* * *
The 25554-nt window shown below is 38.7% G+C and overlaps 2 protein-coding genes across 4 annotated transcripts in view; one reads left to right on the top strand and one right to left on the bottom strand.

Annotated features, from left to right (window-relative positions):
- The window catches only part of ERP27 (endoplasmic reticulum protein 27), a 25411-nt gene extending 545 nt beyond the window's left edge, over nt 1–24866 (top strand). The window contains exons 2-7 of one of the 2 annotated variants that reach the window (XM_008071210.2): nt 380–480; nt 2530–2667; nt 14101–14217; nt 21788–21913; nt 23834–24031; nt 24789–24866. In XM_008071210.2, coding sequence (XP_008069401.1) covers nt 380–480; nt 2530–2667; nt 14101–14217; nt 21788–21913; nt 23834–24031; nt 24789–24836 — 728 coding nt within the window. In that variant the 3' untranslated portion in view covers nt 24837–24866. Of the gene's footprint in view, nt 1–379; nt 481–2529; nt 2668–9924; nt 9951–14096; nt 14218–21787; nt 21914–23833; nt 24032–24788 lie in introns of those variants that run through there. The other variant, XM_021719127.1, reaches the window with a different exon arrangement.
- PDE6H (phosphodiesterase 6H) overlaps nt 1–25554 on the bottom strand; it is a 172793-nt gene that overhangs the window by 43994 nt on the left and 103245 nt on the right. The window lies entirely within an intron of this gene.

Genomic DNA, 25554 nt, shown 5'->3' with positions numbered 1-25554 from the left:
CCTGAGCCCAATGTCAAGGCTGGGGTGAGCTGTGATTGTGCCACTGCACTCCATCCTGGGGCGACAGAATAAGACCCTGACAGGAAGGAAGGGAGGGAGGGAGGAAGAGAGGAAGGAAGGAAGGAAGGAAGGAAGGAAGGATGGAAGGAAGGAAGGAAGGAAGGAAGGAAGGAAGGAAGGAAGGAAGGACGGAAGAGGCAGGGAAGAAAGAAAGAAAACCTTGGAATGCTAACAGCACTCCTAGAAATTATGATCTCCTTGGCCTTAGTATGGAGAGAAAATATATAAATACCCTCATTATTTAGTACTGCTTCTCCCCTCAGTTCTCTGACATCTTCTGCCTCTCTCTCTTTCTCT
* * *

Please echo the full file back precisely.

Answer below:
The 25554-nt window shown below is 38.7% G+C and overlaps 2 protein-coding genes across 4 annotated transcripts in view; one reads left to right on the top strand and one right to left on the bottom strand.

Annotated features, from left to right (window-relative positions):
- The window catches only part of ERP27 (endoplasmic reticulum protein 27), a 25411-nt gene extending 545 nt beyond the window's left edge, over nt 1–24866 (top strand). The window contains exons 2-7 of one of the 2 annotated variants that reach the window (XM_008071210.2): nt 380–480; nt 2530–2667; nt 14101–14217; nt 21788–21913; nt 23834–24031; nt 24789–24866. In XM_008071210.2, coding sequence (XP_008069401.1) covers nt 380–480; nt 2530–2667; nt 14101–14217; nt 21788–21913; nt 23834–24031; nt 24789–24836 — 728 coding nt within the window. In that variant the 3' untranslated portion in view covers nt 24837–24866. Of the gene's footprint in view, nt 1–379; nt 481–2529; nt 2668–9924; nt 9951–14096; nt 14218–21787; nt 21914–23833; nt 24032–24788 lie in introns of those variants that run through there. The other variant, XM_021719127.1, reaches the window with a different exon arrangement.
- PDE6H (phosphodiesterase 6H) overlaps nt 1–25554 on the bottom strand; it is a 172793-nt gene that overhangs the window by 43994 nt on the left and 103245 nt on the right. The window lies entirely within an intron of this gene.

Genomic DNA, 25554 nt, shown 5'->3' with positions numbered 1-25554 from the left:
CCTGAGCCCAATGTCAAGGCTGGGGTGAGCTGTGATTGTGCCACTGCACTCCATCCTGGGGCGACAGAATAAGACCCTGACAGGAAGGAAGGGAGGGAGGGAGGAAGAGAGGAAGGAAGGAAGGAAGGAAGGAAGGAAGGATGGAAGGAAGGAAGGAAGGAAGGAAGGAAGGAAGGAAGGAAGGAAGGACGGAAGAGGCAGGGAAGAAAGAAAGAAAACCTTGGAATGCTAACAGCACTCCTAGAAATTATGATCTCCTTGGCCTTAGTATGGAGAGAAAATATATAAATACCCTCATTATTTAGTACTGCTTCTCCCCTCAGTTCTCTGACATCTTCTGCCTCTCTCTCTTTCTCT